Redheaded Neanderlady

Redheaded Neanderlady
This is a photoshopped version of something I found in National Geographic about the time I started researching

Saturday, September 1, 2007

A potpourri, inspired by the comments

First, let me say I'm pleased and gratified that I'm getting comments to some of my posts. I'm also pleased and gratified that I'm getting requests for links! Keep it up folks! I'm always interested in your responses, even if I don't necessarily agree with every one of them. Blogs, IMO, should be "interactive". And I intend mine to be. Of course, they are also very much expressions of the blogger's pesonal opinion and taste. And that's the way it should be, too.

One of the comments, from a published author, dealt with the frustrations of dealing with agents who want you to write a "certain" way, or publishers who want you to write certain kinds of books, because those will sell better. I haven't gotten that far, as I'm currently still furiously working on Book 2 of my Great Medieval Science Fiction Masterpiece With Neandertals. I can certainly understand a publisher or agent wanting to shepherd the next "Harry Potter" into existence. Book publishing has become, for better or worse, very much of a "bottom line" industry. But not everybody can write another Harry Potter. In part, this is because there is only one of J.K. Rowling, and in part, because each writer,naturally, writes differently, and processes their writing experiences differently. If someone tries to write another Harry Potter, they may write a very good story, but it will not be the same. And there is no guarantee that it will sell gazillions of books. Publishers know this, but there is too much of a tendency to treat a very real process as purely "entertainment", and forget that, while everyone with half a brain is creative, not everybody is creative with words. And even among those who are creative with words, not everybody has the same creative process, or is willing to do certain kinds of creating.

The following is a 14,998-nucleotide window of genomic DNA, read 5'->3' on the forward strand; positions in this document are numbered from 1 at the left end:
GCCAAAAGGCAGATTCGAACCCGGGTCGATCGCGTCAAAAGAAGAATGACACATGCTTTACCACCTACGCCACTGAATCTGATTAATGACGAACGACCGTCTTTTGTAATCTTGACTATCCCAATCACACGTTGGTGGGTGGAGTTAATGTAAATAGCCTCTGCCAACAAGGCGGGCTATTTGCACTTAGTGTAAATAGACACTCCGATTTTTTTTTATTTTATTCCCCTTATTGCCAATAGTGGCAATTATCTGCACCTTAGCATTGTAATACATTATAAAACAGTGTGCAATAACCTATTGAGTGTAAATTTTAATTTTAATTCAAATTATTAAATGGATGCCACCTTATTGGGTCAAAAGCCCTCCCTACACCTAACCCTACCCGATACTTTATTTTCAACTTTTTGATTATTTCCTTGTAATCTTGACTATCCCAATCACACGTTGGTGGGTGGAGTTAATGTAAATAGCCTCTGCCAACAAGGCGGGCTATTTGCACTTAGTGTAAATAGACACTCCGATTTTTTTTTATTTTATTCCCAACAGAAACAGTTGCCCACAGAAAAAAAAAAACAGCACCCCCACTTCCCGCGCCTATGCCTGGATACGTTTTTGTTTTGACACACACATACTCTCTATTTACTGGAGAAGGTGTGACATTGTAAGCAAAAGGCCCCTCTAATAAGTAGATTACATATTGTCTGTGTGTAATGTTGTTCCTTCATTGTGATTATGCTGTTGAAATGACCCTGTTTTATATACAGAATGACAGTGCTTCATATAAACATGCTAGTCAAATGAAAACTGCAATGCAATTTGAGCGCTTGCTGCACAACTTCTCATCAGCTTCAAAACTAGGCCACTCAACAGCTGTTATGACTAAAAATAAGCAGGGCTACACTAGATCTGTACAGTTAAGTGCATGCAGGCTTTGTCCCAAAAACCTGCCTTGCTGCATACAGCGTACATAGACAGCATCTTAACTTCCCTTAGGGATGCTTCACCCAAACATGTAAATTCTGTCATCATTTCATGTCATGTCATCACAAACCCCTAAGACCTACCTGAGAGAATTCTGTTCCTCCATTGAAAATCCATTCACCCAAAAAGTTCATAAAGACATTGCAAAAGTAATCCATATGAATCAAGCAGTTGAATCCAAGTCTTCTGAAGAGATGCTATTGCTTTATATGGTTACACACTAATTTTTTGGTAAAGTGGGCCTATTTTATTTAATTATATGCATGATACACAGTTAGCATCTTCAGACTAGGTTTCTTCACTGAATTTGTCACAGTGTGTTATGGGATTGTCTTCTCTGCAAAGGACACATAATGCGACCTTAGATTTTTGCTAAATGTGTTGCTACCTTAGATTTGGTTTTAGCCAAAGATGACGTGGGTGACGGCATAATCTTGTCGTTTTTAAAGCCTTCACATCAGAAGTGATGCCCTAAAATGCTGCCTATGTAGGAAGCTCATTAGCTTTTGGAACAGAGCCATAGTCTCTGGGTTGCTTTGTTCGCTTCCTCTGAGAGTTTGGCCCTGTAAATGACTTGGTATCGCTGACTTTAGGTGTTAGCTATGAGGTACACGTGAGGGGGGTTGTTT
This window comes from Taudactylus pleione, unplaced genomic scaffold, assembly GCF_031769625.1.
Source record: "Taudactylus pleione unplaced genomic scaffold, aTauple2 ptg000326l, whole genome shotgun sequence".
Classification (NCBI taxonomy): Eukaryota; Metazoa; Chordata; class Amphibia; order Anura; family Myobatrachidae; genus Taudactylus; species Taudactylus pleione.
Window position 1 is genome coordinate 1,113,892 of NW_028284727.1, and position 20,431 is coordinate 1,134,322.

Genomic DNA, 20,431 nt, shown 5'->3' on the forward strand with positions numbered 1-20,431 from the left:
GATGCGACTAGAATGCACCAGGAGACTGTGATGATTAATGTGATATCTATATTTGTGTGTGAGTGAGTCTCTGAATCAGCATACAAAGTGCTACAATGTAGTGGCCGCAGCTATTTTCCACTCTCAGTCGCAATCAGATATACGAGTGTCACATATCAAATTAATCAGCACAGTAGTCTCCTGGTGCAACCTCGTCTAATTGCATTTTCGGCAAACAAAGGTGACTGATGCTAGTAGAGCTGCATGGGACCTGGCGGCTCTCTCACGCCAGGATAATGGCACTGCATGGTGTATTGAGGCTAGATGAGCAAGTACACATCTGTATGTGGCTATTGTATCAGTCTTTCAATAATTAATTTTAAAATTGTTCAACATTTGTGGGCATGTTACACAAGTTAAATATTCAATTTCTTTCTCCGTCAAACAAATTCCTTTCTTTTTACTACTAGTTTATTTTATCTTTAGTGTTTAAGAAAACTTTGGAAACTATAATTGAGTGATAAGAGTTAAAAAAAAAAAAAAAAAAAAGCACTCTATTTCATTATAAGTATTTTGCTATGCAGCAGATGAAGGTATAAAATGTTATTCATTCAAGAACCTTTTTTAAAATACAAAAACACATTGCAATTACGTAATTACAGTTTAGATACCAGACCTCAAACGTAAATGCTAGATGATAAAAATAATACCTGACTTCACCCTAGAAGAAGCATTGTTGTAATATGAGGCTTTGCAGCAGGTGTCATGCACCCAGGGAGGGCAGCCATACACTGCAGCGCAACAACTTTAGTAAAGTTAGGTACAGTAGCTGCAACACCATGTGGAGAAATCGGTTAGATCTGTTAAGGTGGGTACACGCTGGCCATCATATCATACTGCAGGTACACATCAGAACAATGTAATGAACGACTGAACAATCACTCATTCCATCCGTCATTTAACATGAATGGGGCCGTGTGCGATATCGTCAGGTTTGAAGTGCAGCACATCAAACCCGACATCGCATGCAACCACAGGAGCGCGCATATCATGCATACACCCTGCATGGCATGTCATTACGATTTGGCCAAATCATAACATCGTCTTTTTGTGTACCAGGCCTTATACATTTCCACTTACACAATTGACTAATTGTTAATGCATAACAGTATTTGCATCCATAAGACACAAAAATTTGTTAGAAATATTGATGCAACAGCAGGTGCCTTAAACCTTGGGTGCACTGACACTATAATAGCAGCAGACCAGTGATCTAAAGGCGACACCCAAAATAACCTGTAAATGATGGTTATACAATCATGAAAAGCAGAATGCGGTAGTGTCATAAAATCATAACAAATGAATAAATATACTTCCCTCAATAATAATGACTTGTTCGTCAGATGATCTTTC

I know of some authors, who have more or less found themselves "unpublishable" for a while, simply because what they find most interesting to write about, doesn't sell well enough. Some of these authors have tried to move into other types of writing, sometimes successfully, sometimes not. But I think that, while there's a hard reality out there, it diminishes us all to be treated as "saleable" or "unsaleable" depending on what the current fashion is. After all, ten years from now, how many people will still be reading The Da Vinci Code? Not that it matters, when Dan Brown himself is probably laughing all the way to the bank. And even he wasn't writing The Da Vinci Code to begin with; he wrote, if my memory serves me, a couple of "men's adventures". They sold respectably, but not like The Da Vinci Code. Which is often what happens, even with "best selling" authors. But that's another story. For another blog.
Anne G

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